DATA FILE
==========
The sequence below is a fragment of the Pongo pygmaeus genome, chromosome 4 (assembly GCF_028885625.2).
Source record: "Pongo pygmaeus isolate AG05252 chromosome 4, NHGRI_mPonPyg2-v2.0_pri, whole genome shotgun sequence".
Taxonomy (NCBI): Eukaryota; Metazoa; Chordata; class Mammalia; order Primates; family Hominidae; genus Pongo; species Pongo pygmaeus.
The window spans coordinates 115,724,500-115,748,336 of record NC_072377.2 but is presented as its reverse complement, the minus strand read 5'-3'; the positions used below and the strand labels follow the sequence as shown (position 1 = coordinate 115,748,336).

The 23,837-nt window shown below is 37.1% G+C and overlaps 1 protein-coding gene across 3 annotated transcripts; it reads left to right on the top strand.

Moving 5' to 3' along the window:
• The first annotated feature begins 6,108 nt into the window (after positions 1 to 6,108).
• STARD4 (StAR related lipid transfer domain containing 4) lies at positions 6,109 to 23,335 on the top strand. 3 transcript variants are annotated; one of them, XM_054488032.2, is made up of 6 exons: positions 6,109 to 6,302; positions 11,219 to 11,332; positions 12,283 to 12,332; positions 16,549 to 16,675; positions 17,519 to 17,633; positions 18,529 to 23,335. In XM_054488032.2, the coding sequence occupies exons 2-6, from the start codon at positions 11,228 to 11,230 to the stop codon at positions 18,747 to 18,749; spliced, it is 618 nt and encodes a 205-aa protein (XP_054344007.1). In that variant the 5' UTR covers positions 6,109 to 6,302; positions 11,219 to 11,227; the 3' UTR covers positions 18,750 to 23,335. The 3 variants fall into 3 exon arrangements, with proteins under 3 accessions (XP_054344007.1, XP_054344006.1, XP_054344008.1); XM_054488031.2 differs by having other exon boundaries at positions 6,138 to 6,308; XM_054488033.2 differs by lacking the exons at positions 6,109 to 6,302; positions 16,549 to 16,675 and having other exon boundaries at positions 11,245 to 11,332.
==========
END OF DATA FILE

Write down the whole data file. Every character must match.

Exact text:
The sequence below is a fragment of the Pongo pygmaeus genome, chromosome 4 (assembly GCF_028885625.2).
Source record: "Pongo pygmaeus isolate AG05252 chromosome 4, NHGRI_mPonPyg2-v2.0_pri, whole genome shotgun sequence".
Taxonomy (NCBI): Eukaryota; Metazoa; Chordata; class Mammalia; order Primates; family Hominidae; genus Pongo; species Pongo pygmaeus.
The window spans coordinates 115,724,500-115,748,336 of record NC_072377.2 but is presented as its reverse complement, the minus strand read 5'-3'; the positions used below and the strand labels follow the sequence as shown (position 1 = coordinate 115,748,336).

The 23,837-nt window shown below is 37.1% G+C and overlaps 1 protein-coding gene across 3 annotated transcripts; it reads left to right on the top strand.

Moving 5' to 3' along the window:
• The first annotated feature begins 6,108 nt into the window (after positions 1 to 6,108).
• STARD4 (StAR related lipid transfer domain containing 4) lies at positions 6,109 to 23,335 on the top strand. 3 transcript variants are annotated; one of them, XM_054488032.2, is made up of 6 exons: positions 6,109 to 6,302; positions 11,219 to 11,332; positions 12,283 to 12,332; positions 16,549 to 16,675; positions 17,519 to 17,633; positions 18,529 to 23,335. In XM_054488032.2, the coding sequence occupies exons 2-6, from the start codon at positions 11,228 to 11,230 to the stop codon at positions 18,747 to 18,749; spliced, it is 618 nt and encodes a 205-aa protein (XP_054344007.1). In that variant the 5' UTR covers positions 6,109 to 6,302; positions 11,219 to 11,227; the 3' UTR covers positions 18,750 to 23,335. The 3 variants fall into 3 exon arrangements, with proteins under 3 accessions (XP_054344007.1, XP_054344006.1, XP_054344008.1); XM_054488031.2 differs by having other exon boundaries at positions 6,138 to 6,308; XM_054488033.2 differs by lacking the exons at positions 6,109 to 6,302; positions 16,549 to 16,675 and having other exon boundaries at positions 11,245 to 11,332.